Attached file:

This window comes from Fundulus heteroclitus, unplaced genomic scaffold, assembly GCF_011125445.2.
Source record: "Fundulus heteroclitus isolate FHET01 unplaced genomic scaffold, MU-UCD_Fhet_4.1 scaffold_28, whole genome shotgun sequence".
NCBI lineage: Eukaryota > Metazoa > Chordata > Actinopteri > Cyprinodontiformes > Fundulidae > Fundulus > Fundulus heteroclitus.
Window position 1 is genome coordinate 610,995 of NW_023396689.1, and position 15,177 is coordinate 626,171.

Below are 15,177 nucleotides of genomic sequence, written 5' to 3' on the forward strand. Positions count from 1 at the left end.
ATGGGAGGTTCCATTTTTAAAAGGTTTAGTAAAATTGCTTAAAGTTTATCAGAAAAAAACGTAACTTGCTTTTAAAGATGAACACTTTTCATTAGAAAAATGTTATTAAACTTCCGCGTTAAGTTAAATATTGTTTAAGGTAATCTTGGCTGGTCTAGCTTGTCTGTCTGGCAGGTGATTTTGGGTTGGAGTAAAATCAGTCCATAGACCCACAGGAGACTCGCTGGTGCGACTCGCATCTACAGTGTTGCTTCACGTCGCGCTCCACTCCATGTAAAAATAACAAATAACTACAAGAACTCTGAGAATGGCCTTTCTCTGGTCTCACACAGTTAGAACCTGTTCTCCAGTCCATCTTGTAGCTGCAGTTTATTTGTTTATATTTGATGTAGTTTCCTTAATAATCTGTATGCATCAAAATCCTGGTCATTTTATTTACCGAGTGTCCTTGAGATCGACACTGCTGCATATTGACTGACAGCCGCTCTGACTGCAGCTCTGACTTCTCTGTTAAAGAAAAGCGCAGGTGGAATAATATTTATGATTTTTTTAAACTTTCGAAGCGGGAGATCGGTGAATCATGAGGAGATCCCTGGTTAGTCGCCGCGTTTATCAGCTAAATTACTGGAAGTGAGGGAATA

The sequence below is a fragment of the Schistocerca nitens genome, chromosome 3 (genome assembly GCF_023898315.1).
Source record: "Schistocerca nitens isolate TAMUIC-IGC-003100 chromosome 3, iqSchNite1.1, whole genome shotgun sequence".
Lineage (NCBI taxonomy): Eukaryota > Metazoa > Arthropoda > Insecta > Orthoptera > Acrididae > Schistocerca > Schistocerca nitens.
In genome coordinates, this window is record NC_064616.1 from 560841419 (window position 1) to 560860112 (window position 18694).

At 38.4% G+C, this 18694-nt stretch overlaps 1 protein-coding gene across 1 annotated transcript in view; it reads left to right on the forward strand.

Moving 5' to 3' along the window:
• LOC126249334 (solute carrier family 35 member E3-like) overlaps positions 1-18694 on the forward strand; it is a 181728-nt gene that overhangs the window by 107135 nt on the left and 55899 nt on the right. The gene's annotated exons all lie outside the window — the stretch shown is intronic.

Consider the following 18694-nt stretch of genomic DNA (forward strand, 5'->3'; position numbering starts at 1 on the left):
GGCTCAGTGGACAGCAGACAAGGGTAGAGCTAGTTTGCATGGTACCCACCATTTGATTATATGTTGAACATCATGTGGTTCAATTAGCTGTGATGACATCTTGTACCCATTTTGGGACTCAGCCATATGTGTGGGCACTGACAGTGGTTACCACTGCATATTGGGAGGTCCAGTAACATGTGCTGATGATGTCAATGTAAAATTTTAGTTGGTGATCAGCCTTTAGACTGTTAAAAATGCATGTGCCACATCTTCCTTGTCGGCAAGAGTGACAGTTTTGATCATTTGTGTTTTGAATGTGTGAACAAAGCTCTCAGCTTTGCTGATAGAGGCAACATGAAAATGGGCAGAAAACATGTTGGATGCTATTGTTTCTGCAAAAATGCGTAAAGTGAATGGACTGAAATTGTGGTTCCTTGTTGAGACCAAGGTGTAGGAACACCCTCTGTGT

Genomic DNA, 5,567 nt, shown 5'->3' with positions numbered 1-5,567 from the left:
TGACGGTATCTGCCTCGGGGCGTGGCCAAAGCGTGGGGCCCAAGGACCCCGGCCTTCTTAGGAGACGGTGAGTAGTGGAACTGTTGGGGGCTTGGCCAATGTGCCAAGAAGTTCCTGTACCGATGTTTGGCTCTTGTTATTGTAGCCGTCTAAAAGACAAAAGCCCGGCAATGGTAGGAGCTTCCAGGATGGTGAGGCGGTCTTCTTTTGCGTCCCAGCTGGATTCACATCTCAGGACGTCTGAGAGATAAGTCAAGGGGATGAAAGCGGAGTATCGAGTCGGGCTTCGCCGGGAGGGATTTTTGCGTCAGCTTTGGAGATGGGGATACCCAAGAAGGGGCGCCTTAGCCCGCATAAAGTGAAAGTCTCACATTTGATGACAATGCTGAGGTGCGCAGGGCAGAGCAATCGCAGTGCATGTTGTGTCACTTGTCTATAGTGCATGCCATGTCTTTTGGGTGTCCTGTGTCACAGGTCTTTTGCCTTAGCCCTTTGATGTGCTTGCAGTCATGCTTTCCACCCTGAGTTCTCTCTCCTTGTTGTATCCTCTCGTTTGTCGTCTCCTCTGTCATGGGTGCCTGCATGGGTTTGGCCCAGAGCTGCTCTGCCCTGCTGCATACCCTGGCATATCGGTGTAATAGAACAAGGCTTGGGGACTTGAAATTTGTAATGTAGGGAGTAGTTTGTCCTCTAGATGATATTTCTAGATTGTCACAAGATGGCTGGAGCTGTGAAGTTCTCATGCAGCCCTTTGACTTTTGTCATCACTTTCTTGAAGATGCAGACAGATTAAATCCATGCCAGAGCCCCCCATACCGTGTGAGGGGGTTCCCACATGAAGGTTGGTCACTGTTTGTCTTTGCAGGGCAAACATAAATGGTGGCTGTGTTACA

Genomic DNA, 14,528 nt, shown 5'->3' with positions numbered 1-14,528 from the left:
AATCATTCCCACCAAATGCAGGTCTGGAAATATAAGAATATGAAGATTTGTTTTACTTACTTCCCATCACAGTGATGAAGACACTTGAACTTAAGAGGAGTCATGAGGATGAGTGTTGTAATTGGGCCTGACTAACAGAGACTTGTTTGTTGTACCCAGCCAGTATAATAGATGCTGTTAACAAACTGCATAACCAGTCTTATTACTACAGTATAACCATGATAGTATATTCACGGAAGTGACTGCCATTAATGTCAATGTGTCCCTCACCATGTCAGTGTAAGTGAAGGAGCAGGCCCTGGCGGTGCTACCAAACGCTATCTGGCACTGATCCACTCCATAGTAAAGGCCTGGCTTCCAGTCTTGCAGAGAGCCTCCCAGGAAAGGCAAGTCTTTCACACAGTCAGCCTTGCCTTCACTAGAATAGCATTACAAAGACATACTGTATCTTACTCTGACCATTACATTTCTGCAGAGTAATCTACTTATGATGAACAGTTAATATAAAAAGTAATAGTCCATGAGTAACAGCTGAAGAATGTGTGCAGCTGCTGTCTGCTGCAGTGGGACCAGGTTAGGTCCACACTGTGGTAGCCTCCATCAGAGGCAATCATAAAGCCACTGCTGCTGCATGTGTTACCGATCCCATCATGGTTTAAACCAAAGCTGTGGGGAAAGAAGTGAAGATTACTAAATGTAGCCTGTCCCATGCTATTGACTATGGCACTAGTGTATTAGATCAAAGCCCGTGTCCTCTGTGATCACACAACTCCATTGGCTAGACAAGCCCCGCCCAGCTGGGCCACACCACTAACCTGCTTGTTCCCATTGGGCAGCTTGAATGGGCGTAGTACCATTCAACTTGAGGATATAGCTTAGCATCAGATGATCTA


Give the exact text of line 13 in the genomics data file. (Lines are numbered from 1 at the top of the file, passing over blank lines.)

• LOC126249334 (solute carrier family 35 member E3-like) overlaps positions 1-18694 on the forward strand; it is a 181728-nt gene that overhangs the window by 107135 nt on the left and 55899 nt on the right. The gene's annotated exons all lie outside the window — the stretch shown is intronic.